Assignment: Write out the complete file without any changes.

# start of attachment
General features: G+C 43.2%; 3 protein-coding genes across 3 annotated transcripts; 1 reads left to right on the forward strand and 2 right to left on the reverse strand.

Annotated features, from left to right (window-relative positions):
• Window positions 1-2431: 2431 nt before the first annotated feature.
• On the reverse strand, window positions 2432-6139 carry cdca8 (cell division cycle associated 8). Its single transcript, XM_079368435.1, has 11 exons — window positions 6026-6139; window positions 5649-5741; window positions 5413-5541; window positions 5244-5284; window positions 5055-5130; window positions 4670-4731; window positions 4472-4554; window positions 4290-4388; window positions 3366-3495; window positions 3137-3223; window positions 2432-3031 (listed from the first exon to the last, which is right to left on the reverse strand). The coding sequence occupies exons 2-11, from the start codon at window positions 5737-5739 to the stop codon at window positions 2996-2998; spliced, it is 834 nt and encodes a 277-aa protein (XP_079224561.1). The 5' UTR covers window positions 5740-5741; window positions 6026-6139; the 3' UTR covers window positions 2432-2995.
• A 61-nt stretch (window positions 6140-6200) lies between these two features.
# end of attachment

General features: G+C 43.2%; 3 protein-coding genes across 3 annotated transcripts; 1 reads left to right on the forward strand and 2 right to left on the reverse strand.

Annotated features, from left to right (window-relative positions):
• Window positions 1-2431: 2431 nt before the first annotated feature.
• On the reverse strand, window positions 2432-6139 carry cdca8 (cell division cycle associated 8). Its single transcript, XM_079368435.1, has 11 exons — window positions 6026-6139; window positions 5649-5741; window positions 5413-5541; window positions 5244-5284; window positions 5055-5130; window positions 4670-4731; window positions 4472-4554; window positions 4290-4388; window positions 3366-3495; window positions 3137-3223; window positions 2432-3031 (listed from the first exon to the last, which is right to left on the reverse strand). The coding sequence occupies exons 2-11, from the start codon at window positions 5737-5739 to the stop codon at window positions 2996-2998; spliced, it is 834 nt and encodes a 277-aa protein (XP_079224561.1). The 5' UTR covers window positions 5740-5741; window positions 6026-6139; the 3' UTR covers window positions 2432-2995.
• A 61-nt stretch (window positions 6140-6200) lies between these two features.